Loki would not only showcase the Infinity Stones as paper weights in the Time Variance Authority, the show offered a different explanation of time travel or alternate realities.
The opening episode of the series explained, “Long ago, there was a vast multiversal war. Countless unique timelines battled each other for supremacy, nearly resulting in the total destruction of – well everything.”
“But then, the all-knowing Time-Keepers emerged, bringing peace by reorganizing the multiverse into a single timeline, the Sacred Timeline,” it continued. “Now, the Time-Keepers protect and preserve the proper flow of time for everyone and everything.
It went on, “But sometimes, people like you veer off the path the Time-Keepers created. We call those Variants. Maybe you started an uprising or were just late for work. Whatever it was, stepping off your path created a nexus event, which, left unchecked, could branch off into madness leading to another multiversal war.”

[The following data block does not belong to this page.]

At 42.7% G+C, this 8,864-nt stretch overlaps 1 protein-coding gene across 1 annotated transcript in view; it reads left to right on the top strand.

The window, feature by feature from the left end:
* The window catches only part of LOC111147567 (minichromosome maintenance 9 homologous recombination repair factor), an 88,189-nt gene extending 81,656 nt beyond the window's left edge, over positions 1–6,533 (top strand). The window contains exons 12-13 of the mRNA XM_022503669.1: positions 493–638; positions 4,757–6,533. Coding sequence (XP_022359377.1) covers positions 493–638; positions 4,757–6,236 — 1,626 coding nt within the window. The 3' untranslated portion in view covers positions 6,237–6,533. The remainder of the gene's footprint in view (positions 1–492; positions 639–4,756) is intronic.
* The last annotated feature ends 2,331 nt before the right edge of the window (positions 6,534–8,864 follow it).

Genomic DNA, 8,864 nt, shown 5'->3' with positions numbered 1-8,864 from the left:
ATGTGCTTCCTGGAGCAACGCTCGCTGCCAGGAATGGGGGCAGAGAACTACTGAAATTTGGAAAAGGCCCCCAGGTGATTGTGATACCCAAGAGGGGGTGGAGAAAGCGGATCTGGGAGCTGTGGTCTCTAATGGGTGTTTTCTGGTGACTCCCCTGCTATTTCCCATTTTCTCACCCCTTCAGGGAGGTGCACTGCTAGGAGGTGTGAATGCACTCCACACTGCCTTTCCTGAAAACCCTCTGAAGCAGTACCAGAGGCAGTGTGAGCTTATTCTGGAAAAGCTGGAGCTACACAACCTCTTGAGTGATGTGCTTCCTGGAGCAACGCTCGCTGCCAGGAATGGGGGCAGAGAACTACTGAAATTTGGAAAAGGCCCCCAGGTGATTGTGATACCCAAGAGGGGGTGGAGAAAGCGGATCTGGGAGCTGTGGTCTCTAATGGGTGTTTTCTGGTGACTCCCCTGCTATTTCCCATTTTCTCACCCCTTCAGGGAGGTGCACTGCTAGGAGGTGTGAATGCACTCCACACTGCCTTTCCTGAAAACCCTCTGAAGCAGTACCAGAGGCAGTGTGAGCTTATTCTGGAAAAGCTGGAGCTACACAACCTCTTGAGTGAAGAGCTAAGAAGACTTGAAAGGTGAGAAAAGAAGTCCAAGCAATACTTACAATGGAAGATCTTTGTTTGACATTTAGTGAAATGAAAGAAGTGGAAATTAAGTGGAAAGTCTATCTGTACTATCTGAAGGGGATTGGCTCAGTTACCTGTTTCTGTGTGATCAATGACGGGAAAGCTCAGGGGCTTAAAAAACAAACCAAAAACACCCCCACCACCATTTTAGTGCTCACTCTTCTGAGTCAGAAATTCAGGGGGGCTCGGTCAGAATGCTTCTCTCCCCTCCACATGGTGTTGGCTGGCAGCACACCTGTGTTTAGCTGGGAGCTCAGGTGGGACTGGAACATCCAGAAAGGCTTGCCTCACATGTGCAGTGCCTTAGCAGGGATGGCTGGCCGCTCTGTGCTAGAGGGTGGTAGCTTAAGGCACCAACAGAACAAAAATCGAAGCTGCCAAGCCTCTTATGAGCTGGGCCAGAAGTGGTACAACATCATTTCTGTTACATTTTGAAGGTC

“But don’t worry, to make sure that doesn’t happen, the Time-Keepers created the TVA and all its incredible workers. The TVA has stepped in to fix your mistake and set time back on its predetermined path,” it asserted.
Later in the episode, while Loki is being questioned by Judge Ravonna Renslayer, Renslayer informs Loki that The Avengers’ time travel shenanigans in Avengers: Endgame “was supposed to happen.” However, she notes that Loki’s “escaping was not.”
However, this explanation would be revealed to be a façade created by He Who Remains. He Who Remains would provide another explanation in the series finale of Loki about how the alternate realities and timelines worked.